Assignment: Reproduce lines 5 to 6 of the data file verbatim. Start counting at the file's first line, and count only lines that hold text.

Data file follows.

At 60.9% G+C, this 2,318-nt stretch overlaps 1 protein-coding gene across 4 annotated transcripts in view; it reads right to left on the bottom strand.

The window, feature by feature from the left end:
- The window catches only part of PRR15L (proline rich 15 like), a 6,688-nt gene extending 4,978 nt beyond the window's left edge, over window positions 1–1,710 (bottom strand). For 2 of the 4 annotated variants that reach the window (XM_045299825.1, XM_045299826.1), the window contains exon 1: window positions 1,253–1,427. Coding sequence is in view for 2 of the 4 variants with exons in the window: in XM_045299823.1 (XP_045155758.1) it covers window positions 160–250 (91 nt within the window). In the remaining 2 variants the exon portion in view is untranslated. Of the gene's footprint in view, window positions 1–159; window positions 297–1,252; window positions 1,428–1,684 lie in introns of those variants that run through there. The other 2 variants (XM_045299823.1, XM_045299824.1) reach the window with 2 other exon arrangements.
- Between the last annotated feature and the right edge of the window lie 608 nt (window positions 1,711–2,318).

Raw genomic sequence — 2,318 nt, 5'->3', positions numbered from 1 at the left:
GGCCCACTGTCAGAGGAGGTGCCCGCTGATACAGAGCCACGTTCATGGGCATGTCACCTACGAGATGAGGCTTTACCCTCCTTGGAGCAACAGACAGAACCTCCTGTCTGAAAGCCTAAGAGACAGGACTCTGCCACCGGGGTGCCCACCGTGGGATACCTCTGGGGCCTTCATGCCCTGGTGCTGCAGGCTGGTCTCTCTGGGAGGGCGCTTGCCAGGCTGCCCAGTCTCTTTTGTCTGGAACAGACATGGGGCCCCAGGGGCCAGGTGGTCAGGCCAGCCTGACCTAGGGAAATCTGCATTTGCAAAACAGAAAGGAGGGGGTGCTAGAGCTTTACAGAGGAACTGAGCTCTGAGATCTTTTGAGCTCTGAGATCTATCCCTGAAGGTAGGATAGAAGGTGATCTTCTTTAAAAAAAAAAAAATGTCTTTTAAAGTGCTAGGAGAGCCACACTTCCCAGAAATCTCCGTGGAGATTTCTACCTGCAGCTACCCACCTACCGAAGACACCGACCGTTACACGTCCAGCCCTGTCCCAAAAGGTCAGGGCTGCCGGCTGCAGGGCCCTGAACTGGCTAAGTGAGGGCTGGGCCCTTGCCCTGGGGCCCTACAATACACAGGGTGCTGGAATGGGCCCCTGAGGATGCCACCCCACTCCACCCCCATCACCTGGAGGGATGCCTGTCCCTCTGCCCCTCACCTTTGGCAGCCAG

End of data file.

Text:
Raw genomic sequence — 2,318 nt, 5'->3', positions numbered from 1 at the left:
GGCCCACTGTCAGAGGAGGTGCCCGCTGATACAGAGCCACGTTCATGGGCATGTCACCTACGAGATGAGGCTTTACCCTCCTTGGAGCAACAGACAGAACCTCCTGTCTGAAAGCCTAAGAGACAGGACTCTGCCACCGGGGTGCCCACCGTGGGATACCTCTGGGGCCTTCATGCCCTGGTGCTGCAGGCTGGTCTCTCTGGGAGGGCGCTTGCCAGGCTGCCCAGTCTCTTTTGTCTGGAACAGACATGGGGCCCCAGGGGCCAGGTGGTCAGGCCAGCCTGACCTAGGGAAATCTGCATTTGCAAAACAGAAAGGAGGGGGTGCTAGAGCTTTACAGAGGAACTGAGCTCTGAGATCTTTTGAGCTCTGAGATCTATCCCTGAAGGTAGGATAGAAGGTGATCTTCTTTAAAAAAAAAAAAATGTCTTTTAAAGTGCTAGGAGAGCCACACTTCCCAGAAATCTCCGTGGAGATTTCTACCTGCAGCTACCCACCTACCGAAGACACCGACCGTTACACGTCCAGCCCTGTCCCAAAAGGTCAGGGCTGCCGGCTGCAGGGCCCTGAACTGGCTAAGTGAGGGCTGGGCCCTTGCCCTGGGGCCCTACAATACACAGGGTGCTGGAATGGGCCCCTGAGGATGCCACCCCACTCCACCCCCATCACCTGGAGGGATGCCTGTCCCTCTGCCCCTCACCTTTGGCAGCCAG